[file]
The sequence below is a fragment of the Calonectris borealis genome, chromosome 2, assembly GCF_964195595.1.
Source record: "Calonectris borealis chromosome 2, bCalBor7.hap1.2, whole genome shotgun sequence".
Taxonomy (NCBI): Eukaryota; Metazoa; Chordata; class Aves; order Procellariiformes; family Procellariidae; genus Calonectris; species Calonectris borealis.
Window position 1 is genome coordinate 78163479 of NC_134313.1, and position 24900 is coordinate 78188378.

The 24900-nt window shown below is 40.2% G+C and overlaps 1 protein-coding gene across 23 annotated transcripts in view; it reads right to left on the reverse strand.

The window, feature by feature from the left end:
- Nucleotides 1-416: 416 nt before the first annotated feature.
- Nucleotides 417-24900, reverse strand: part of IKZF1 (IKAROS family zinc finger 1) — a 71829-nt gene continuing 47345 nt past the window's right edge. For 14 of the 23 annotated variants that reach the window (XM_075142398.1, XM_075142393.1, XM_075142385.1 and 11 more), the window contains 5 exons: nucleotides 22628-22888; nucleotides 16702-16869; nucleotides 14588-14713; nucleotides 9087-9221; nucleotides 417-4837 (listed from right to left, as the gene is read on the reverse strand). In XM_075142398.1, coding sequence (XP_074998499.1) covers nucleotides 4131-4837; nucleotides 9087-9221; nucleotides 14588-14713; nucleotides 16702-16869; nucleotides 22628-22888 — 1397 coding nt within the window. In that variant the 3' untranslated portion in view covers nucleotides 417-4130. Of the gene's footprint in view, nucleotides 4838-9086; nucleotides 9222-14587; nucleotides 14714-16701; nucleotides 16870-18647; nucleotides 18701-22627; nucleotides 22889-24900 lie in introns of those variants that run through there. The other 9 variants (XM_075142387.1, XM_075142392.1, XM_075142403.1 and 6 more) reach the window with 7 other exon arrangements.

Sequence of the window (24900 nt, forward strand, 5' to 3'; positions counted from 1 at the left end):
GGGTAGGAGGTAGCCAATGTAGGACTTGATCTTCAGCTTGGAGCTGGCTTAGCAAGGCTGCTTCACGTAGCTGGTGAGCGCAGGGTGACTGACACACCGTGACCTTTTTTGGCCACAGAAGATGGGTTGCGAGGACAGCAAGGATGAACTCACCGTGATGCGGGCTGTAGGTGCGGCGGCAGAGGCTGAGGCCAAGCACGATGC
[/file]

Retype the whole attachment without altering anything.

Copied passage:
The sequence below is a fragment of the Calonectris borealis genome, chromosome 2, assembly GCF_964195595.1.
Source record: "Calonectris borealis chromosome 2, bCalBor7.hap1.2, whole genome shotgun sequence".
Taxonomy (NCBI): Eukaryota; Metazoa; Chordata; class Aves; order Procellariiformes; family Procellariidae; genus Calonectris; species Calonectris borealis.
Window position 1 is genome coordinate 78163479 of NC_134313.1, and position 24900 is coordinate 78188378.

The 24900-nt window shown below is 40.2% G+C and overlaps 1 protein-coding gene across 23 annotated transcripts in view; it reads right to left on the reverse strand.

The window, feature by feature from the left end:
- Nucleotides 1-416: 416 nt before the first annotated feature.
- Nucleotides 417-24900, reverse strand: part of IKZF1 (IKAROS family zinc finger 1) — a 71829-nt gene continuing 47345 nt past the window's right edge. For 14 of the 23 annotated variants that reach the window (XM_075142398.1, XM_075142393.1, XM_075142385.1 and 11 more), the window contains 5 exons: nucleotides 22628-22888; nucleotides 16702-16869; nucleotides 14588-14713; nucleotides 9087-9221; nucleotides 417-4837 (listed from right to left, as the gene is read on the reverse strand). In XM_075142398.1, coding sequence (XP_074998499.1) covers nucleotides 4131-4837; nucleotides 9087-9221; nucleotides 14588-14713; nucleotides 16702-16869; nucleotides 22628-22888 — 1397 coding nt within the window. In that variant the 3' untranslated portion in view covers nucleotides 417-4130. Of the gene's footprint in view, nucleotides 4838-9086; nucleotides 9222-14587; nucleotides 14714-16701; nucleotides 16870-18647; nucleotides 18701-22627; nucleotides 22889-24900 lie in introns of those variants that run through there. The other 9 variants (XM_075142387.1, XM_075142392.1, XM_075142403.1 and 6 more) reach the window with 7 other exon arrangements.

Sequence of the window (24900 nt, forward strand, 5' to 3'; positions counted from 1 at the left end):
GGGTAGGAGGTAGCCAATGTAGGACTTGATCTTCAGCTTGGAGCTGGCTTAGCAAGGCTGCTTCACGTAGCTGGTGAGCGCAGGGTGACTGACACACCGTGACCTTTTTTGGCCACAGAAGATGGGTTGCGAGGACAGCAAGGATGAACTCACCGTGATGCGGGCTGTAGGTGCGGCGGCAGAGGCTGAGGCCAAGCACGATGC